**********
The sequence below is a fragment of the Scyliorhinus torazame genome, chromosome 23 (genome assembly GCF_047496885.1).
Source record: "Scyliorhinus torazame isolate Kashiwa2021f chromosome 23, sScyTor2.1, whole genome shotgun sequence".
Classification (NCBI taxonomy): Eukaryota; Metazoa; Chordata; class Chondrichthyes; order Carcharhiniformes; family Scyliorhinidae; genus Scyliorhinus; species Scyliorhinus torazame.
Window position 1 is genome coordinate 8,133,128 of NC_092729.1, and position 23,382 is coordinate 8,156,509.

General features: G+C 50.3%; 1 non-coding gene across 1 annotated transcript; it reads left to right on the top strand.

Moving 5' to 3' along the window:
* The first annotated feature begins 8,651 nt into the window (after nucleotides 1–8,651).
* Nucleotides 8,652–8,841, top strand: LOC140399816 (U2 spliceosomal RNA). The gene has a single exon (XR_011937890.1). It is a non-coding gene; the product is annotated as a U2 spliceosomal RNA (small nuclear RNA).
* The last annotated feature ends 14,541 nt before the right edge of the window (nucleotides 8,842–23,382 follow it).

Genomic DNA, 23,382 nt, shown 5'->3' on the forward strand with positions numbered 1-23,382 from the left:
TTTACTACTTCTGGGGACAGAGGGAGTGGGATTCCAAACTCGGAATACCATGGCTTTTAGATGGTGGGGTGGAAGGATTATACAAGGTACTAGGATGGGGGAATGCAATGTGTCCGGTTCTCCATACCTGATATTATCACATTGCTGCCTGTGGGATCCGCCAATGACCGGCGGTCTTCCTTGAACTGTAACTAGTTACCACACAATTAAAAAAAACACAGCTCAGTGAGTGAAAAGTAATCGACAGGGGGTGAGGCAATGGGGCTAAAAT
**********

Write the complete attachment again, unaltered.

The sequence below is a fragment of the Scyliorhinus torazame genome, chromosome 23 (genome assembly GCF_047496885.1).
Source record: "Scyliorhinus torazame isolate Kashiwa2021f chromosome 23, sScyTor2.1, whole genome shotgun sequence".
Classification (NCBI taxonomy): Eukaryota; Metazoa; Chordata; class Chondrichthyes; order Carcharhiniformes; family Scyliorhinidae; genus Scyliorhinus; species Scyliorhinus torazame.
Window position 1 is genome coordinate 8,133,128 of NC_092729.1, and position 23,382 is coordinate 8,156,509.

General features: G+C 50.3%; 1 non-coding gene across 1 annotated transcript; it reads left to right on the top strand.

Moving 5' to 3' along the window:
* The first annotated feature begins 8,651 nt into the window (after nucleotides 1–8,651).
* Nucleotides 8,652–8,841, top strand: LOC140399816 (U2 spliceosomal RNA). The gene has a single exon (XR_011937890.1). It is a non-coding gene; the product is annotated as a U2 spliceosomal RNA (small nuclear RNA).
* The last annotated feature ends 14,541 nt before the right edge of the window (nucleotides 8,842–23,382 follow it).

Genomic DNA, 23,382 nt, shown 5'->3' on the forward strand with positions numbered 1-23,382 from the left:
TTTACTACTTCTGGGGACAGAGGGAGTGGGATTCCAAACTCGGAATACCATGGCTTTTAGATGGTGGGGTGGAAGGATTATACAAGGTACTAGGATGGGGGAATGCAATGTGTCCGGTTCTCCATACCTGATATTATCACATTGCTGCCTGTGGGATCCGCCAATGACCGGCGGTCTTCCTTGAACTGTAACTAGTTACCACACAATTAAAAAAAACACAGCTCAGTGAGTGAAAAGTAATCGACAGGGGGTGAGGCAATGGGGCTAAAAT